There’s good evidence that, during the past half decade, mobile has become the “digital onramp to the Internet”. The digital divide in Internet access dissipates greatly when you consider mobile access.
That’s what makes announcements like these so exciting. Google’s Project Loon would launch balloon access points into the sky, providing easy (and hopefully cheap) Internet access in areas that are challenging to wire.
A single “Project Loon” balloon can now remain in the air for more than six months and provide 4G LTE cellular service to an area the size of Rhode Island, according to Google. Company officials have taken to calling Loon balloons “cell towers in the sky.”
Google plans to launch Project Loon in global locations abroad:
As for where pilot projects will begin, Jabbari said, “given that we have an established launch site in New Zealand and an established recovery zone in Latin America and other places, that’s where you’re most likely to see us, somewhere around there.” However, “we’ve had conversations with countries elsewhere and telcos elsewhere, those have all gone really well.” Jabbari said Google wants to create a “ring around the world” with its balloons.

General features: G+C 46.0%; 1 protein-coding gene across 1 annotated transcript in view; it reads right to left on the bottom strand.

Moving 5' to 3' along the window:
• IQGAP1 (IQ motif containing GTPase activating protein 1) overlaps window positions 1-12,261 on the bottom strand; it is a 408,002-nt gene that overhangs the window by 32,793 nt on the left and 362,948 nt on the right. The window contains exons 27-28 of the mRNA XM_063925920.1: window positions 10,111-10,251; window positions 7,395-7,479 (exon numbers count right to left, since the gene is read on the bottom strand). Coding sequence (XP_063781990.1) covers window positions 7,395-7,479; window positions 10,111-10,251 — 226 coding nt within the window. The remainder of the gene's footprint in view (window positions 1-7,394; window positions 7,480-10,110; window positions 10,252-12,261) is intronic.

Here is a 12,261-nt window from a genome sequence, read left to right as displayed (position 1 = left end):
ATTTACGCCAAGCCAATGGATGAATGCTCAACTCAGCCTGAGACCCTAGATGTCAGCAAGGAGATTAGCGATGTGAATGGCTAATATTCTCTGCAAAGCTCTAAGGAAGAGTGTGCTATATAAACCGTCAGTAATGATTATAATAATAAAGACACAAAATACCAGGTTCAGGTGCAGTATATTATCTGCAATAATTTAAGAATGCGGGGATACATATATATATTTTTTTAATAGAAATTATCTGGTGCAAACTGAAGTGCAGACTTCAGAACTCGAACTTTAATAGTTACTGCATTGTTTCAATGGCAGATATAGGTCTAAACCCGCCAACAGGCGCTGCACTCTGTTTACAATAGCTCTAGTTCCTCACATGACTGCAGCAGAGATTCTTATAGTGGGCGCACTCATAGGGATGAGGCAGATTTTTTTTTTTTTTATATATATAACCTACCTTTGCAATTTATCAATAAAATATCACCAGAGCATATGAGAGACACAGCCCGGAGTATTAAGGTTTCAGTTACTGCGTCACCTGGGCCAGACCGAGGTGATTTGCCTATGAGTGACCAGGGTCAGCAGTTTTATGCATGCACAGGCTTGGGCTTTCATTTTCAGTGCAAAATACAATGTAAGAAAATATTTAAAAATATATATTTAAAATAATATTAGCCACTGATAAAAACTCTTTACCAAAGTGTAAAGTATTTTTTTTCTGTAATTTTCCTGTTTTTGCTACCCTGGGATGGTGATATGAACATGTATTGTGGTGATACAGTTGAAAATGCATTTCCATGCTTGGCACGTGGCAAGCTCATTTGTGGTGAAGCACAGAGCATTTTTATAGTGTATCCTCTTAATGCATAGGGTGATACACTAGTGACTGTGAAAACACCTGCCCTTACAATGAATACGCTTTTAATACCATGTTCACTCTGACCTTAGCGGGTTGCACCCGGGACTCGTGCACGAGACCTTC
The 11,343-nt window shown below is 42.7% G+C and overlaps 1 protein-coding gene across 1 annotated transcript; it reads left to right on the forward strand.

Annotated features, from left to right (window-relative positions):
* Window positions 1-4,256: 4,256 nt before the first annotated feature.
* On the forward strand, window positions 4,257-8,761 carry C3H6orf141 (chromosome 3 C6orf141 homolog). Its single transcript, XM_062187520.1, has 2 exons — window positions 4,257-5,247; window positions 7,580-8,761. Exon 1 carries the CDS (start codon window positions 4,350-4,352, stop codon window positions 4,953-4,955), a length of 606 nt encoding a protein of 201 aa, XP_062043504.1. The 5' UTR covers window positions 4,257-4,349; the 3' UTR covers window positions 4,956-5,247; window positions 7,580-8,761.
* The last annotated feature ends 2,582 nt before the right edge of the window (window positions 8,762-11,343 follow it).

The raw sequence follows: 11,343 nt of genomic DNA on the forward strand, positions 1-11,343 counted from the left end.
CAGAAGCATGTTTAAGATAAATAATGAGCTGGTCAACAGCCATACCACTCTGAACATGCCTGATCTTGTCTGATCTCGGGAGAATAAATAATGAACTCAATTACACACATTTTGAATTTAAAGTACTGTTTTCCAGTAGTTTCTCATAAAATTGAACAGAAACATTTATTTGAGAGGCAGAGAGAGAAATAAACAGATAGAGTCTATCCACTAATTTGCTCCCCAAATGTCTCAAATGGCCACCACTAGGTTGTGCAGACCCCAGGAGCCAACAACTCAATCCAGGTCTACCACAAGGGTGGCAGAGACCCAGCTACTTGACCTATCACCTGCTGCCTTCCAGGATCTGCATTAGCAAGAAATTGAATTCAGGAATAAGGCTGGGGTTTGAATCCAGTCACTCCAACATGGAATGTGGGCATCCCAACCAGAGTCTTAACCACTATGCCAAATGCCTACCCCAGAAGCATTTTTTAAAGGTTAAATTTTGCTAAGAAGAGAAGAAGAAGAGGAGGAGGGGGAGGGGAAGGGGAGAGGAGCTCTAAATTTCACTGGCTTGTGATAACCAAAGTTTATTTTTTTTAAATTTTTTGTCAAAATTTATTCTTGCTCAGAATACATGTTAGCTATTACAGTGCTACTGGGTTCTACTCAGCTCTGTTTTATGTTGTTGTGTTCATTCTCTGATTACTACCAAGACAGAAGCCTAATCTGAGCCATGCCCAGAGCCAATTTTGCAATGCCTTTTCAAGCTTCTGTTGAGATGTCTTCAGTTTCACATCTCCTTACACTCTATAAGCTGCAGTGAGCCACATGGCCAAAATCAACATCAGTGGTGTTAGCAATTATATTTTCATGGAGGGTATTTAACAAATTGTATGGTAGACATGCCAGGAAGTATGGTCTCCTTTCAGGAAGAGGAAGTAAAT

Here’s my suggestion: start at home, too.
The proliferation of cheap mobile devices and now, pervasive [and potentially cheap] Internet access could deal the death blow to our domestic digital divide. We need a Marshall Plan of sorts to support the coordination of initiatives like Loon (as well as competing projects from Facebook and some of the telcos). The goal: extend the digital revolution to all Americans.